The Internet of Things (IoT)
12 February 2016

The Internet of Things (IoT)

You may have heard a new buzzword recently. IoT, or Internet of Things, but what exactly is IoT and why are some companies getting very excited about it?

IoT describes the idea that the internet is becoming much more than just a network of computers. We are moving into an age where a far wider range of devices (or things) are connected to the internet. Buildings, cars, wearable technology, sound systems, kitchen appliances, central heating systems, home lighting systems, garage doors. We are getting to the stage where if something contains any electronics, someone somewhere will be trying to connect it to the internet.

There are obvious advantages for connecting a wider range of devices to the internet. You can control your central heating from your mobile phone, so you can turn it on as you leave the office. You can check if you left the lights after you leave the house, or switch one on in the evening to make it appear that someone is home. You can ask your fridge to alert you if it has been left open, or if you need to buy more milk. The applications are endless, and in many cases almost bewildering. 

There are of course some downsides to IoT which have to be addressed. The main downside is security. If a device can be connected to the internet then it can be hacked, or infected with a virus. If your home PC gets a computer virus that can be very annoying. If your car gets a computer virus that could end up being a lot more serious! Manufacturers have been working together on making sure that the underlying technology used to connect all these devices is as secure as it can be, but it's important to always be aware of the risks.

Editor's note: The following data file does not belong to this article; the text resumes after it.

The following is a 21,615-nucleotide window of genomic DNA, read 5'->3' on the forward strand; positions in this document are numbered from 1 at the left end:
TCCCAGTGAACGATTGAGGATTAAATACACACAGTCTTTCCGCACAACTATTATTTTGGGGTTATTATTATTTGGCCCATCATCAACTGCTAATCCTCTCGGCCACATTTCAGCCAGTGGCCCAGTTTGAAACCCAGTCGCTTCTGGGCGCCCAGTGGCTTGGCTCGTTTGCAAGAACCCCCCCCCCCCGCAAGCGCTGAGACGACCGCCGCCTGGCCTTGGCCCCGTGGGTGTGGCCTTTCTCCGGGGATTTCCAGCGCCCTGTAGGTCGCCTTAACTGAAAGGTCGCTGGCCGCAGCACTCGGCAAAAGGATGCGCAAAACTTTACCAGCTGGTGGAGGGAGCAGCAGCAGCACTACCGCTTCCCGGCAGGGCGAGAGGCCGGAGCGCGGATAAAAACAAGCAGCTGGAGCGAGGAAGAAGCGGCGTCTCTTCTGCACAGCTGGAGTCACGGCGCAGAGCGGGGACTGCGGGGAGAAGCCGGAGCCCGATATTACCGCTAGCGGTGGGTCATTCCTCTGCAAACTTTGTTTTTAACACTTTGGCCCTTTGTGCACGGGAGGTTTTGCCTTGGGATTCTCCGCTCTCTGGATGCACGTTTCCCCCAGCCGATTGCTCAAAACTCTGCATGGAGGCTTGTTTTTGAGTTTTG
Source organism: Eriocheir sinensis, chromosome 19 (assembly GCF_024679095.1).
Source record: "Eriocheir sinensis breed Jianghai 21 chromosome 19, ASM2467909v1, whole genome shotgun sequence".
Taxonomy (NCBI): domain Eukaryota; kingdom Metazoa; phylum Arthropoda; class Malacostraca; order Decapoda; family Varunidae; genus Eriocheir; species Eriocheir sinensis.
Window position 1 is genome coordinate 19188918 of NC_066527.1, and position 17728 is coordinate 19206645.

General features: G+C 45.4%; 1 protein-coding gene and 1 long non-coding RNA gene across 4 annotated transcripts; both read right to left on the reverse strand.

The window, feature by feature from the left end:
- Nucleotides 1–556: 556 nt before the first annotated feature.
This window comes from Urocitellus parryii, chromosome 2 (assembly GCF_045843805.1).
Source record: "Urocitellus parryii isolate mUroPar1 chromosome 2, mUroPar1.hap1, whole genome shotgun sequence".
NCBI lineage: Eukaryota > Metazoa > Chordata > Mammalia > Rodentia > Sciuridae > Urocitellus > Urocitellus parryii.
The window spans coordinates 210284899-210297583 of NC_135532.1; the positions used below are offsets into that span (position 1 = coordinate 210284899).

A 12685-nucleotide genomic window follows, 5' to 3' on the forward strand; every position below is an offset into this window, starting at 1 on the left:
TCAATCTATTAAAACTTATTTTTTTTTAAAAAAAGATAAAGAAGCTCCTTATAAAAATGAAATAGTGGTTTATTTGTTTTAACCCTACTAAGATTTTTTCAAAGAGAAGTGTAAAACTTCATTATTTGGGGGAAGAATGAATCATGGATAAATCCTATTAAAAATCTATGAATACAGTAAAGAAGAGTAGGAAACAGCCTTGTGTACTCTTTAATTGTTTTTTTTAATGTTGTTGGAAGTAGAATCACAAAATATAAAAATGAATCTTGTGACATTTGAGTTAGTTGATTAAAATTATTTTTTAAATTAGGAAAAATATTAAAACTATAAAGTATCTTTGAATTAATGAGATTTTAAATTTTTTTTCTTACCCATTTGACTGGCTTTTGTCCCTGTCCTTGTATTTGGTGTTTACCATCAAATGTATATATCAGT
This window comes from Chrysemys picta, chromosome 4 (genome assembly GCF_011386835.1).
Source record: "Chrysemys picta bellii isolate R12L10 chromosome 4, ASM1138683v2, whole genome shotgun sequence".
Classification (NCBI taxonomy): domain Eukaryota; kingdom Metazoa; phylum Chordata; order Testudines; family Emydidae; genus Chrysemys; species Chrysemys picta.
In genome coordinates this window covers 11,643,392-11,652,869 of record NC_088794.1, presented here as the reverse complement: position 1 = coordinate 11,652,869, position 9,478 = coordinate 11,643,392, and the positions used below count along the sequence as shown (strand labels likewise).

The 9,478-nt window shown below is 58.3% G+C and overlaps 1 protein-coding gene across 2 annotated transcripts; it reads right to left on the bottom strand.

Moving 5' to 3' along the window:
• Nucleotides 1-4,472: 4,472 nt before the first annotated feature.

Another aspect of IoT is just how all these devices communicate with each other given the huge number of devices that could eventually be connect to the internet. In 2003 it was estimated there were approximately 500 million devices connected to the internet. By 2015 that number has increased to approximately 25 billion, and by 2020 it is expected to reach 50 billion of which more than 50% will be IoT devices rather than traditional computing devices (e.g. desktops/tablets/phones etc). 

There are many technical challenges in simply being able to provide unique addresses for all these devices (which is something IPv6 is intended to address), and how to orchestrate the messaging between so many devices. This is where another recent and growing trend comes in. Cloud computing. Dealing with the scale, and variation in demand, required to orchestrate so many devices would be prohibitively expensive using a traditional server architecture. But Cloud based computing is designed for scale, and designed to scale up and down as an application needs. It's the perfect platform on which to build IoT applications and services.

As more and more devices become internet connected it will open up new opportunities, not just for the major IT players but for smaller companies too. We are at the dawn of new age in what is possible using the internet, and how we think of the internet itself. Over the next 10 years it will become part of the background fabric of many of the activities which we currently don't associate with being "online" at all.


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